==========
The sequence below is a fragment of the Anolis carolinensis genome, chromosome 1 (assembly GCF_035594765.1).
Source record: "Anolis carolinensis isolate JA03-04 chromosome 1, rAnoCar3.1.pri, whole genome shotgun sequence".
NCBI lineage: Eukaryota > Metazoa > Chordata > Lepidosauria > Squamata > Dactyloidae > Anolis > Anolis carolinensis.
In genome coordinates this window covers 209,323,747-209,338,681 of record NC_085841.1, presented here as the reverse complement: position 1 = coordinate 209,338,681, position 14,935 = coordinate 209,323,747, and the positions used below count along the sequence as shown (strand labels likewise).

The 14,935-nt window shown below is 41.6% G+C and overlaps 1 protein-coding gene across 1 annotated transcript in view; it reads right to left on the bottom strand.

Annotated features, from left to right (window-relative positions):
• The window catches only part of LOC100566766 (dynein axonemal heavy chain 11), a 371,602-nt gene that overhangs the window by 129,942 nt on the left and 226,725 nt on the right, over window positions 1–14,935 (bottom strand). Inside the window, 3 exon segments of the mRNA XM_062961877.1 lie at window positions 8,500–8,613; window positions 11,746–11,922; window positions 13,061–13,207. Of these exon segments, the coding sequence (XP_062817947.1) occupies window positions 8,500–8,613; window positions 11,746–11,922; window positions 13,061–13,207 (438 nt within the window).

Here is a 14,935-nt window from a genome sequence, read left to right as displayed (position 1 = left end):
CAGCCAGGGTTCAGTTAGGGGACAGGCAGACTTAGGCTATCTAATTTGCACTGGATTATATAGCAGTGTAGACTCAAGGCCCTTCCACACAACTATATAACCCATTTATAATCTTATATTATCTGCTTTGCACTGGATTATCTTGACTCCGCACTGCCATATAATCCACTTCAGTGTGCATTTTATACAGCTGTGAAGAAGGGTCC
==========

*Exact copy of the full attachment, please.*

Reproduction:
The sequence below is a fragment of the Anolis carolinensis genome, chromosome 1 (assembly GCF_035594765.1).
Source record: "Anolis carolinensis isolate JA03-04 chromosome 1, rAnoCar3.1.pri, whole genome shotgun sequence".
NCBI lineage: Eukaryota > Metazoa > Chordata > Lepidosauria > Squamata > Dactyloidae > Anolis > Anolis carolinensis.
In genome coordinates this window covers 209,323,747-209,338,681 of record NC_085841.1, presented here as the reverse complement: position 1 = coordinate 209,338,681, position 14,935 = coordinate 209,323,747, and the positions used below count along the sequence as shown (strand labels likewise).

The 14,935-nt window shown below is 41.6% G+C and overlaps 1 protein-coding gene across 1 annotated transcript in view; it reads right to left on the bottom strand.

Annotated features, from left to right (window-relative positions):
• The window catches only part of LOC100566766 (dynein axonemal heavy chain 11), a 371,602-nt gene that overhangs the window by 129,942 nt on the left and 226,725 nt on the right, over window positions 1–14,935 (bottom strand). Inside the window, 3 exon segments of the mRNA XM_062961877.1 lie at window positions 8,500–8,613; window positions 11,746–11,922; window positions 13,061–13,207. Of these exon segments, the coding sequence (XP_062817947.1) occupies window positions 8,500–8,613; window positions 11,746–11,922; window positions 13,061–13,207 (438 nt within the window).

Here is a 14,935-nt window from a genome sequence, read left to right as displayed (position 1 = left end):
CAGCCAGGGTTCAGTTAGGGGACAGGCAGACTTAGGCTATCTAATTTGCACTGGATTATATAGCAGTGTAGACTCAAGGCCCTTCCACACAACTATATAACCCATTTATAATCTTATATTATCTGCTTTGCACTGGATTATCTTGACTCCGCACTGCCATATAATCCACTTCAGTGTGCATTTTATACAGCTGTGAAGAAGGGTCC